“Get out there and fight for what you know is right!”

Our foundational values are now at risk of being overrun by a growing mob mentality of anger and fear.

As we left the house for school or to “hang” with friends, Mom would look piercingly into our eyes and say, “Remember who you are and what you represent!”  She said it louder and more often during our stupid, hormone-soaked teenage years.

She always reminded us of being part of something bigger than ourselves—family, community, country—and she reinforced principles taught at home, school and church.

40211223 - giving a helping hand to another

Among them, the “Golden Rule”—to treat others as we would want to be treated—a universal moral compass to point us toward the values of acceptance, respect and compassion.

This ancient wisdom has nourished the roots of civilization and united communities.  Sadly, it is now threatened by an angry and fearful mob mentality whipped to a frenzy by divisive and hateful political rhetoric.

Presidential palaver and policies, with the cowering silence of congressional leaders, have given official license to racism and xenophobia and consequent vandalism and violence.

The dark vision painted in the election and since has causal connection to the shocking desecrations of Jewish cemeteries; to multiplied vandalism and bomb threats at mosques, synagogues and community centers; and to the shooting of two innocent Indian men in Kansas by a drunken xenophobe, who believed they were Iranian and yelled “Get out of my country!” before he pulled the trigger.

This darkness will be hard to erase.  Belated, scripted words delivered to a crowd of genuflecting congressional cowards will not by themselves call back the hounds of fear and anger already unleased.  It will require much more—even from us.

Today, Mom would not just urgently whisper, “Remember who you are and what you represent.” She would push us out the door and shout: “Get out there and fight for what you know is right!”

“OK, Mom.  We’re on it!”

To Blog or Not to Blog? That is the Question.

Looking for a more constant outlet to strenuously defend fundamental values and to persistently expose falsehoods and fallacies.

2-1I love this high school picture of my Mom.  Among all the things she accomplished in her life, she was a writer of plays, novels and inspiring letters.  She was also an avid reader, who surrounded herself (and her kids) with books.  She was consistently thoughtful, passionate and principled.  I strive to follow her example.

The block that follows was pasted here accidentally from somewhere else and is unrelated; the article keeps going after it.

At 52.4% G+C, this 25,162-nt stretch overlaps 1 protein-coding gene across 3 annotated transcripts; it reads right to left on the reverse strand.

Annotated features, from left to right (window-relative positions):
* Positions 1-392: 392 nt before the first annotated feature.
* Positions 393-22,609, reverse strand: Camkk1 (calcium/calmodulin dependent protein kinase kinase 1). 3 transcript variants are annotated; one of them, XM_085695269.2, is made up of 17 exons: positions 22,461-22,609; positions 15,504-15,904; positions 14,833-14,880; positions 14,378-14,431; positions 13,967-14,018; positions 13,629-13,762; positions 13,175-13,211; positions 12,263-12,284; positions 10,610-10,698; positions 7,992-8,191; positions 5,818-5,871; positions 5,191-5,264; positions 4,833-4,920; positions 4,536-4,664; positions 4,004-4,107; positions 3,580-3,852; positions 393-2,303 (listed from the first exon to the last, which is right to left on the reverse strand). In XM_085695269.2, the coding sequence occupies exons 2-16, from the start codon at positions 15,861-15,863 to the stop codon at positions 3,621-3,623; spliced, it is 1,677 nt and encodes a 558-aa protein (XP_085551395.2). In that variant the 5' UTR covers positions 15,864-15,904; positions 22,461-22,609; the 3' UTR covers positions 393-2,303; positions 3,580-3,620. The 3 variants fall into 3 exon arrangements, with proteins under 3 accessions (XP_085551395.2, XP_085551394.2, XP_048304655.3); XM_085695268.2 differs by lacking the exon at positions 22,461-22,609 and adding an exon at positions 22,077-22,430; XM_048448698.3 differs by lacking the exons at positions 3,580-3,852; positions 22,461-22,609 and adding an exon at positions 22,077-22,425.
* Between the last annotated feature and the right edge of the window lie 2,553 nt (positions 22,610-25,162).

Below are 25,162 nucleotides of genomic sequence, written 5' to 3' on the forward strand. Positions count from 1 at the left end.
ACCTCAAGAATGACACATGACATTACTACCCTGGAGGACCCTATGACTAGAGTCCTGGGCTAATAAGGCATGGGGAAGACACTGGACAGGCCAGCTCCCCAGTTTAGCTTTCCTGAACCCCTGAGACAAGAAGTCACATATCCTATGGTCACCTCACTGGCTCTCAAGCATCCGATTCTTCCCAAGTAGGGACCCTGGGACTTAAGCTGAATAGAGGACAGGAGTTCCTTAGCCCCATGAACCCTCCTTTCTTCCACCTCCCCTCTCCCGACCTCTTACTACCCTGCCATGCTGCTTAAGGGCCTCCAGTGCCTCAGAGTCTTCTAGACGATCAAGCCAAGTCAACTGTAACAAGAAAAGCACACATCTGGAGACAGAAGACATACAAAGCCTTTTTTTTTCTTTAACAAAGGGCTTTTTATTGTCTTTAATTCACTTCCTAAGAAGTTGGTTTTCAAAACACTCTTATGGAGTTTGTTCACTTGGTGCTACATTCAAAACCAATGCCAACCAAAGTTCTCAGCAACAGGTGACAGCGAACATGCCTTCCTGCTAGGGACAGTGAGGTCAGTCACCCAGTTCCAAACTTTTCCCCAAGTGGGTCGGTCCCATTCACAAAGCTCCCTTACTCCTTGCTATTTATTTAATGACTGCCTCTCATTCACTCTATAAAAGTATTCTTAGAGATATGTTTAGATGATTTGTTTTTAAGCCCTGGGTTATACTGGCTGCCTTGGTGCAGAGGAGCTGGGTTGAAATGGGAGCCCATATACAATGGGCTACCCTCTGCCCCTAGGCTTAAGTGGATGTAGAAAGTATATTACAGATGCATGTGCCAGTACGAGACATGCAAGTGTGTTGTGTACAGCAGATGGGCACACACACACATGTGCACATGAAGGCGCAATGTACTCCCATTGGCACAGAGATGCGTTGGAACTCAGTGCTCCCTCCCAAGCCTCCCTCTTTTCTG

My own reading and writing has most often been connected to my work.   As a lawyer, I read the law and wrote mind-numbing contracts and prospectuses.  As an investment banker and businessman, I have studied financial reports and industrial analysis, and written book-length descriptions of companies and projects.

Then I ran for the U.S. Senate in 2016.  This was a drink-from-a-firehose education, like doing a post-graduate program in months instead of years.

With this experience came deeper understanding of the issues we confront as Idahoans and Americans.  It also motivated me to a passionate purpose: to promote factual clarity and reason in what appears to be an officially-sanctioned atmosphere of “fake news” and fallacy.

In the clearest and simplest terms I can muster, I seek to correct factual misrepresentation and logical absurdity–and to beat back the impending threats to our most fundamental values.

For these reasons, I have written about honesty, trust, acceptance, compassion, respect and decency.  I have given priority to exposing the factual errors and illogic behind travel bans, “extreme vetting,” “repeal and replace,” and the “Con-Con” movement that threatens to muck up our Constitution.

The Idaho Statesman and the Post-Register have been exceedingly gracious in publishing my work (and I will continue to submit articles to those and other papers).  However, I am looking for a more constant outlet to strenuously defend our values and to persistently expose falsehoods and fallacies, including those emanating from our state and federal governments.

To blog or not to blog?  I will blog, and I hope you will join me.